So, that’s a taste of my 12 months of food blogging experiences and the random thoughts that flit through my head when I am in this blogging world.  To finish, and in the spirit of sharing with the community, some Hampshirecook stats:

  • 60 posts
  • 220 views on my “best” day so far (thank you very much Foodpress!)
  • Traffic 50-50 USA and RoW

It took 4-5 months to really get going in terms of driving traffic (though to be fair, I was never really aiming for this) and to my utter astonishment, Hampshirecook was No. 1 in Google for a few search terms and remains on the first page for several more.  That is quite a buzz.

Now for Year 2 — do I really need to develop some commercial aims and ambitions for Hampshirecook, or is that just vanity and a misplaced work ethic, i.e. if you spend time on something, it ought to generate an income?  Is it not enough to have this as a really nice hobby, that gives me a sense of achievement, a place to keep all my recipes together and a voice in the food world about things that might bug me or interest me?  I guess it is “watch this space”.


6 thoughts on “1 Year Anniversary: Food Blogging, Where are We Going?

  1. This is a fascinating post.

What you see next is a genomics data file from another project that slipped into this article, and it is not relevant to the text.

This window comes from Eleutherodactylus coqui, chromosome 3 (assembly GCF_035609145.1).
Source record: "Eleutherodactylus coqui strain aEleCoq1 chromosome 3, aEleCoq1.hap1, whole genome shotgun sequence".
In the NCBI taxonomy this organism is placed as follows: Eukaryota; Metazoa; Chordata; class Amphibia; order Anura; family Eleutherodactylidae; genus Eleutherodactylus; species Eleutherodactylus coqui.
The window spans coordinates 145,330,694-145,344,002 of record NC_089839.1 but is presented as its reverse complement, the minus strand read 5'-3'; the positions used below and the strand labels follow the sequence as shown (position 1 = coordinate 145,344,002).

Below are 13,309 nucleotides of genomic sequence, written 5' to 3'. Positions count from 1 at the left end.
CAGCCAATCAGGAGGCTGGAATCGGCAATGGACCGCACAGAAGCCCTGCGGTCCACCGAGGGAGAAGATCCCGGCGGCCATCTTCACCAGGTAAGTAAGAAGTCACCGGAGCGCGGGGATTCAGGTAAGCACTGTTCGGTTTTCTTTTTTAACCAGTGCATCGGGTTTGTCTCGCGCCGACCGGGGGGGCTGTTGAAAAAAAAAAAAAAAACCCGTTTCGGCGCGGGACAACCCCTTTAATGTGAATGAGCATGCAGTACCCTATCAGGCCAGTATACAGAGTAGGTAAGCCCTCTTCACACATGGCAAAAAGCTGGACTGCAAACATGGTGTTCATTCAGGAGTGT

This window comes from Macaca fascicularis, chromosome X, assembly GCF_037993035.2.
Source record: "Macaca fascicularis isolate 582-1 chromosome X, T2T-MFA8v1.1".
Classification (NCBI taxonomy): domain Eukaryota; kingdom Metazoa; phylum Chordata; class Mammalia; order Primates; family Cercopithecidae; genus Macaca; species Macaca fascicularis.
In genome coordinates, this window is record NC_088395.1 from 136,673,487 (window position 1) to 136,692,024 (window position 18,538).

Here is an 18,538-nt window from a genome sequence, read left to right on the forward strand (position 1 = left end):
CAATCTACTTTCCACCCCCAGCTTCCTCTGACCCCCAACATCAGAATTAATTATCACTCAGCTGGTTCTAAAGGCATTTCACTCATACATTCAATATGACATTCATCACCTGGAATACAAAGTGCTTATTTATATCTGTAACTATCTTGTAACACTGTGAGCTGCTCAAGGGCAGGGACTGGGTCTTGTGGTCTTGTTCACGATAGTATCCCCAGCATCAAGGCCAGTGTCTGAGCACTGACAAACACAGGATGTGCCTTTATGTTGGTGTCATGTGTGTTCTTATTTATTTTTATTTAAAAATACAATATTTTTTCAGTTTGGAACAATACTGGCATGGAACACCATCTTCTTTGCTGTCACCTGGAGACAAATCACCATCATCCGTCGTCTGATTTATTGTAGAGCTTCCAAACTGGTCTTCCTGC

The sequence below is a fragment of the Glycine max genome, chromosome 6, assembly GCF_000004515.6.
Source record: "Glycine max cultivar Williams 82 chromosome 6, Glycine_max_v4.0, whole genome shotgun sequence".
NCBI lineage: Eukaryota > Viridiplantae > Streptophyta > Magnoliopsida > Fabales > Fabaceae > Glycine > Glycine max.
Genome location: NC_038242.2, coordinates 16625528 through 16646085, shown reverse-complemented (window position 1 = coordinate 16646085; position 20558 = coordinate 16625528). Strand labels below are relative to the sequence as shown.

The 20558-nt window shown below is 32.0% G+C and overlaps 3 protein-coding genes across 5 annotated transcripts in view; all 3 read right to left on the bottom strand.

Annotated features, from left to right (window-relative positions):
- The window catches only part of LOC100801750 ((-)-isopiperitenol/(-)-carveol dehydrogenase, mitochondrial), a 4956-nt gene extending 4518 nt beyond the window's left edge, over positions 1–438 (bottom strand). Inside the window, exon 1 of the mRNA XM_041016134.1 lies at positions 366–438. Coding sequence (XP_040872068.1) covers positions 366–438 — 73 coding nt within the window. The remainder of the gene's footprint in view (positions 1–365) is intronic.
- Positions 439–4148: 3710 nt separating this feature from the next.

I started my blog as a bit of fun for me and a place to log my cooking and pictures of the kids for reminiscing. I quite quickly became involved in dialogues with other bloggers and I love this aspect – commenting on my favourite blogs and have them comment on mine. I do realise, though, that a lot of my comments and theirs are a bit of a mutual appreciation rather than any real debate on anything – but, then, that is the nature ofmy blog – I don’t really discuss anything – simply record what we had for tea or what I tried cooking that was new to me. I do find myself sometimes drawn into looking at my stats and wondering if I need to up my profile. I don’t really know why. When I think about it, it shouldn’t be something that interests me at all. And yet, there is a fascinating pull from those statistics as if they give me some kind of approval.